Technical Paper

Analysis of the Injection of Urea-Water-Solution for Automotive SCR DeNOx-Systems: Modeling of Two-Phase Flow and Spray/Wall-Interaction

2006-04-03
2006-01-0643
The selective catalytic reduction (SCR) based on urea-water-solution is an effective technique to reduce nitrogen oxides (NOx) emitted from diesel engines. A 3D numerical computer model of the injection of urea-water-solution and their interaction with the exhaust gas flow and exhaust tubing is developed to evaluate different configurations during the development process of such a DeNOx-system. The model accounts for all relevant processes appearing from the injection point to the entrance of the SCR-catalyst: momentum interaction between gas phase and droplets evaporation and thermolysis of droplets hydrolysis of isocyanic acid in gas phase heat transfer between wall and droplets spray/wall-interaction two-component wall film including interaction with gas phase and exhaust tube The single modeling steps are verified with visualizations, patternator measurements, phase-doppler-anemometer results and temperature measurements.
Technical Paper

Common Rail - An Attractive Fuel Injection System for Passenger Car DI Diesel Engines

1996-02-01
960870
Passenger car DI Diesel engines need a flexible fuel injection system. Bosch develops a common rail system for this purpose. Besides variation of fuel quantity and start of injection, it permits to choosing freely injection pressure inthe rangeof 150 to 1400 barand injecting fuel in several portions. These new means will contribute to further improvements of DI engines concerning noise, exhaust emissions and engine torque.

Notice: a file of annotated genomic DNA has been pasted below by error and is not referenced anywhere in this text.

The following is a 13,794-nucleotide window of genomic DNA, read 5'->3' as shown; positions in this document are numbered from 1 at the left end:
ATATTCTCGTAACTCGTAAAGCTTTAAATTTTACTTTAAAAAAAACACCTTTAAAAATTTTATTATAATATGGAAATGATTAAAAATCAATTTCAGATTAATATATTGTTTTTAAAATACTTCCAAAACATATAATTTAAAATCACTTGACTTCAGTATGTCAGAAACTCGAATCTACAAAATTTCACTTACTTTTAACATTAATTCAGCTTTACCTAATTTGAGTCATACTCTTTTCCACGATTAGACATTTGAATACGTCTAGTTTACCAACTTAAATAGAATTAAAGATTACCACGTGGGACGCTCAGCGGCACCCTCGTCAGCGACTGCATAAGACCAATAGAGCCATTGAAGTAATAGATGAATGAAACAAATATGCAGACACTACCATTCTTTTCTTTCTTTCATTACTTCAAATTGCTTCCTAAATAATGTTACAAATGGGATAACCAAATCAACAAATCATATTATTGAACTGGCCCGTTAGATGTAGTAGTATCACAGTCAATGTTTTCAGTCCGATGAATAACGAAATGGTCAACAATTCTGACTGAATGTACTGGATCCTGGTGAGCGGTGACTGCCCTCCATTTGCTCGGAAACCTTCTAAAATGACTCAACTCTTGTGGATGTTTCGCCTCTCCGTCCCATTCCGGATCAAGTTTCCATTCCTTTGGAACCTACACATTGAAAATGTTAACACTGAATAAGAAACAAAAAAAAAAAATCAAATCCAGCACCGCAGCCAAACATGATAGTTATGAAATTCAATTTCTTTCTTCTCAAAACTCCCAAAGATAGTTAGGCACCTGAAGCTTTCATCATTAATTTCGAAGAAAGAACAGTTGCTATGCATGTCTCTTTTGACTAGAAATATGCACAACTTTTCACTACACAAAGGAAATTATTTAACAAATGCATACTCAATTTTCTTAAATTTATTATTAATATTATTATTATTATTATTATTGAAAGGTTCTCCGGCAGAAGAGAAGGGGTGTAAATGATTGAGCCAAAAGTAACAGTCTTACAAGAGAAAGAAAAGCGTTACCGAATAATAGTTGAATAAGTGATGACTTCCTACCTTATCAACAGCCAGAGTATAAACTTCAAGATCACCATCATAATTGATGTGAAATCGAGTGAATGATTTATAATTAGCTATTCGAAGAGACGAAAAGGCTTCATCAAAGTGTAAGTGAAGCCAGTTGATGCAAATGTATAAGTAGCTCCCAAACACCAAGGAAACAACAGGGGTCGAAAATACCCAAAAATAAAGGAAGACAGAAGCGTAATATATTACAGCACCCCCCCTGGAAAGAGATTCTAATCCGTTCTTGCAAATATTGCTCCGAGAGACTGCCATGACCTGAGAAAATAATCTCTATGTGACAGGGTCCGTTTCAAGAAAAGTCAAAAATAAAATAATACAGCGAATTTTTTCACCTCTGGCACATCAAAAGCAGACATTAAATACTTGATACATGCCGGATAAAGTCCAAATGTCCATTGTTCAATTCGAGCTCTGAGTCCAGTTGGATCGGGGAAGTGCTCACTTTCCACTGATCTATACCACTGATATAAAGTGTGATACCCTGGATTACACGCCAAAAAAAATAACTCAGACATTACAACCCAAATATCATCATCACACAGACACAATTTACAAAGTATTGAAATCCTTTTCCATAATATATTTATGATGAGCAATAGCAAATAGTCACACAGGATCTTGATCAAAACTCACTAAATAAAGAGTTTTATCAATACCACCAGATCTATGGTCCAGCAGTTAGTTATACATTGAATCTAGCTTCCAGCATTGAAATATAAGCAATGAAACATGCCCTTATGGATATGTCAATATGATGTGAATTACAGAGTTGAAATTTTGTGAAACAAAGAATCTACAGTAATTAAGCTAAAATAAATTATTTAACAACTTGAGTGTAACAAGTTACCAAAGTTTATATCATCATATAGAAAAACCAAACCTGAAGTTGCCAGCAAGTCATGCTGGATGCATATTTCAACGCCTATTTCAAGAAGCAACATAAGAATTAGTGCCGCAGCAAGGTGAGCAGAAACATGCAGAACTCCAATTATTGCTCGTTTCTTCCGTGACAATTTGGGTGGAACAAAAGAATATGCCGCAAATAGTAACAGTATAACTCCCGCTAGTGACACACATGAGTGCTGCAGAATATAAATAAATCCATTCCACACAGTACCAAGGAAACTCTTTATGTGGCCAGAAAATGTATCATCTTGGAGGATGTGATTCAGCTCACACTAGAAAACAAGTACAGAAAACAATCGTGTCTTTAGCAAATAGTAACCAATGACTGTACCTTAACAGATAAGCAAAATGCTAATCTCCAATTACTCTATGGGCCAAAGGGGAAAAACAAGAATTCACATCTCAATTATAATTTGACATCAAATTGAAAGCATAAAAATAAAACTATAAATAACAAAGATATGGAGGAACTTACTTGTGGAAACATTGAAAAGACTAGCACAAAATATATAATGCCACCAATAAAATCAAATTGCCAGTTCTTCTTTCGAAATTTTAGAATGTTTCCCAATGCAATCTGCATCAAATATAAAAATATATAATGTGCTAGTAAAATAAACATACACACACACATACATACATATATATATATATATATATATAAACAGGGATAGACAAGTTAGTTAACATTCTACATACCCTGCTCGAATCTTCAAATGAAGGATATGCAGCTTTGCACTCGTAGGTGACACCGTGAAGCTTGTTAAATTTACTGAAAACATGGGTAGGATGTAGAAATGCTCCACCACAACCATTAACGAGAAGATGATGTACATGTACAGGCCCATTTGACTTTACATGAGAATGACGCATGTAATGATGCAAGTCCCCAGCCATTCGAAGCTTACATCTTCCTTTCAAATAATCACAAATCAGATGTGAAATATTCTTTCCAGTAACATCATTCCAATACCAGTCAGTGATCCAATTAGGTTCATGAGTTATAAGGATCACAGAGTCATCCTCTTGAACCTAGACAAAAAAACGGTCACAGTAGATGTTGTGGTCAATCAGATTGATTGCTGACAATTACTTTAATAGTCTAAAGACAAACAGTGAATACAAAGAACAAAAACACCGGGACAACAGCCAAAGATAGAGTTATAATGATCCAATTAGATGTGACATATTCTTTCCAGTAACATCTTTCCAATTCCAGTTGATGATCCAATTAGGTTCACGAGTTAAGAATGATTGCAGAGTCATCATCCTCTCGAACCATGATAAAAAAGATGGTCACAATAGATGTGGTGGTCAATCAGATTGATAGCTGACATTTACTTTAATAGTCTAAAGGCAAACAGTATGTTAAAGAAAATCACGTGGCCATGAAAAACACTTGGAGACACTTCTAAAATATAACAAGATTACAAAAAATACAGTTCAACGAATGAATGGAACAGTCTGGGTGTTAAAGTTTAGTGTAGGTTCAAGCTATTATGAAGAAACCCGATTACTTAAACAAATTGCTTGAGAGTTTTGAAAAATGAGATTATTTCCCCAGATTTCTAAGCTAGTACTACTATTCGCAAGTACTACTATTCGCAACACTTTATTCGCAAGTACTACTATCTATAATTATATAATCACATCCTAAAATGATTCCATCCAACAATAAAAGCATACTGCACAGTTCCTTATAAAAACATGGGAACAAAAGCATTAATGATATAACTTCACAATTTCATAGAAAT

Technical Paper

Control Strategy for NOx - Emission Reduction with SCR

2003-11-10
2003-01-3362
Future emission standards for heavy-duty vehicles like Euro 4, Euro 5, US '07 require advanced engine functionality. One contribution to achieve this target is the catalytic reduction of nitrogen oxides by injection of urea water solution to the exhaust gas. An overview on a urea dosing system, also called DENOXTRONIC, is given and a dosing strategy is described.
Technical Paper

Engine Management Systems in Hybrid Technology

1986-03-01
860593
Increasingly stringent requirements regarding exhaust emission, fuel consumption, driveability and comfort have led to an accelerated introduction of electronically controlled systems, the complexity of which can best be handled by microcomputers, these being the basis of all modern electronic control units. These electronic control units are usually installed in the passenger compartment, due to the need for moderate conditions in respect of temperature, vibration, moisture and dust. However because of the increasing variety of systems the available space for the installation of these control boxes has become smaller and smaller whilst the complexity of the wire harness has led to increased costs and electromagnetic interference problems. As a result there is an increasing demand for electronic control units (ECU) which can be installed in the engine compartment.
Technical Paper

Engine-Independent Exhaust Gas Aftertreatment Using a Burner Heated Catalyst

2006-10-16
2006-01-3401
Meeting current exhaust emission standards requires rapid catalyst light-off. Closed-coupled catalysts are commonly used to reduce light-off time by minimizing exhaust heat loss between the engine and catalyst. However, this exhaust gas system design leads to a coupling of catalyst heating and engine operation. An engine-independent exhaust gas aftertreatment can be realized by combining a burner heated catalyst system (BHC) with an underfloor catalyst located far away from the engine. This paper describes some basic characteristics of such a BHC system and the results of fitting this system into a Volkswagen Touareg where a single catalyst was located about 1.8 m downstream of the engine. Nevertheless, it was possible to reach about 50% of the current European emission standard EU 4 without additional fuel consumption caused by the BHC system.